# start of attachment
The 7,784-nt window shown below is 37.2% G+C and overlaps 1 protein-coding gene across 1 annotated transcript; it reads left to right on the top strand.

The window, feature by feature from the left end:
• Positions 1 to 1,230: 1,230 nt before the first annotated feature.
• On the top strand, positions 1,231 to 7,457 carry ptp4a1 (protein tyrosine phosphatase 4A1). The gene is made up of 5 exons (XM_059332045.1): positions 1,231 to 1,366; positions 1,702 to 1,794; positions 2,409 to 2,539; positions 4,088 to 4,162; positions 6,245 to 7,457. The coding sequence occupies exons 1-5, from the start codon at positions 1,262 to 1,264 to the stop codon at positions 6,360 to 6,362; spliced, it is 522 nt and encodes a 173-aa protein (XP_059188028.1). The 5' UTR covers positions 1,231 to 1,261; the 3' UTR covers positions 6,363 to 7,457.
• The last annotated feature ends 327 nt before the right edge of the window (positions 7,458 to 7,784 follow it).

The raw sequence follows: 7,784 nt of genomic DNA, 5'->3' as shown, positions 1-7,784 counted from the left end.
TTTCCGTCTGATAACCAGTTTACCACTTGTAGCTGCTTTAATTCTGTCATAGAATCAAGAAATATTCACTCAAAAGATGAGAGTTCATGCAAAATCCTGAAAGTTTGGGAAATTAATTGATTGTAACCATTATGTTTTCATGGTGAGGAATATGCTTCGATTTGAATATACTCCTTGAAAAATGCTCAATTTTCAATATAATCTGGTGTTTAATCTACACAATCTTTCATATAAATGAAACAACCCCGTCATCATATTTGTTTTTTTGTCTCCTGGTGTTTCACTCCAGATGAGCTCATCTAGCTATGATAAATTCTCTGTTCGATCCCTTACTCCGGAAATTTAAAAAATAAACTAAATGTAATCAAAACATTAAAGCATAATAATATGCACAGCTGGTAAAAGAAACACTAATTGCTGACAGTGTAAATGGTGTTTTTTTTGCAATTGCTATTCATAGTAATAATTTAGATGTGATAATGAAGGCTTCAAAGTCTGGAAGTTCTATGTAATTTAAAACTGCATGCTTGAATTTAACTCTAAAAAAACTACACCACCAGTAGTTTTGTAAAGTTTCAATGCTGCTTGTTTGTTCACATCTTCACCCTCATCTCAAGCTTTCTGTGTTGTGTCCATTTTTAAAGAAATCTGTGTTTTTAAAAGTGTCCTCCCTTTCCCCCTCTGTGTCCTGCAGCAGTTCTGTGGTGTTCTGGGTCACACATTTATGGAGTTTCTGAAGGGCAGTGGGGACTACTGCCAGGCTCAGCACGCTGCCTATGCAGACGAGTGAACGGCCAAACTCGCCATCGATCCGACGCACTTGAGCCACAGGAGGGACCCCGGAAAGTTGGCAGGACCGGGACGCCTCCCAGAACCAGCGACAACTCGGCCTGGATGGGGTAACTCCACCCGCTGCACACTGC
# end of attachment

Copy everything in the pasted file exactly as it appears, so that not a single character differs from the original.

The 7,784-nt window shown below is 37.2% G+C and overlaps 1 protein-coding gene across 1 annotated transcript; it reads left to right on the top strand.

The window, feature by feature from the left end:
• Positions 1 to 1,230: 1,230 nt before the first annotated feature.
• On the top strand, positions 1,231 to 7,457 carry ptp4a1 (protein tyrosine phosphatase 4A1). The gene is made up of 5 exons (XM_059332045.1): positions 1,231 to 1,366; positions 1,702 to 1,794; positions 2,409 to 2,539; positions 4,088 to 4,162; positions 6,245 to 7,457. The coding sequence occupies exons 1-5, from the start codon at positions 1,262 to 1,264 to the stop codon at positions 6,360 to 6,362; spliced, it is 522 nt and encodes a 173-aa protein (XP_059188028.1). The 5' UTR covers positions 1,231 to 1,261; the 3' UTR covers positions 6,363 to 7,457.
• The last annotated feature ends 327 nt before the right edge of the window (positions 7,458 to 7,784 follow it).

The raw sequence follows: 7,784 nt of genomic DNA, 5'->3' as shown, positions 1-7,784 counted from the left end.
TTTCCGTCTGATAACCAGTTTACCACTTGTAGCTGCTTTAATTCTGTCATAGAATCAAGAAATATTCACTCAAAAGATGAGAGTTCATGCAAAATCCTGAAAGTTTGGGAAATTAATTGATTGTAACCATTATGTTTTCATGGTGAGGAATATGCTTCGATTTGAATATACTCCTTGAAAAATGCTCAATTTTCAATATAATCTGGTGTTTAATCTACACAATCTTTCATATAAATGAAACAACCCCGTCATCATATTTGTTTTTTTGTCTCCTGGTGTTTCACTCCAGATGAGCTCATCTAGCTATGATAAATTCTCTGTTCGATCCCTTACTCCGGAAATTTAAAAAATAAACTAAATGTAATCAAAACATTAAAGCATAATAATATGCACAGCTGGTAAAAGAAACACTAATTGCTGACAGTGTAAATGGTGTTTTTTTTGCAATTGCTATTCATAGTAATAATTTAGATGTGATAATGAAGGCTTCAAAGTCTGGAAGTTCTATGTAATTTAAAACTGCATGCTTGAATTTAACTCTAAAAAAACTACACCACCAGTAGTTTTGTAAAGTTTCAATGCTGCTTGTTTGTTCACATCTTCACCCTCATCTCAAGCTTTCTGTGTTGTGTCCATTTTTAAAGAAATCTGTGTTTTTAAAAGTGTCCTCCCTTTCCCCCTCTGTGTCCTGCAGCAGTTCTGTGGTGTTCTGGGTCACACATTTATGGAGTTTCTGAAGGGCAGTGGGGACTACTGCCAGGCTCAGCACGCTGCCTATGCAGACGAGTGAACGGCCAAACTCGCCATCGATCCGACGCACTTGAGCCACAGGAGGGACCCCGGAAAGTTGGCAGGACCGGGACGCCTCCCAGAACCAGCGACAACTCGGCCTGGATGGGGTAACTCCACCCGCTGCACACTGC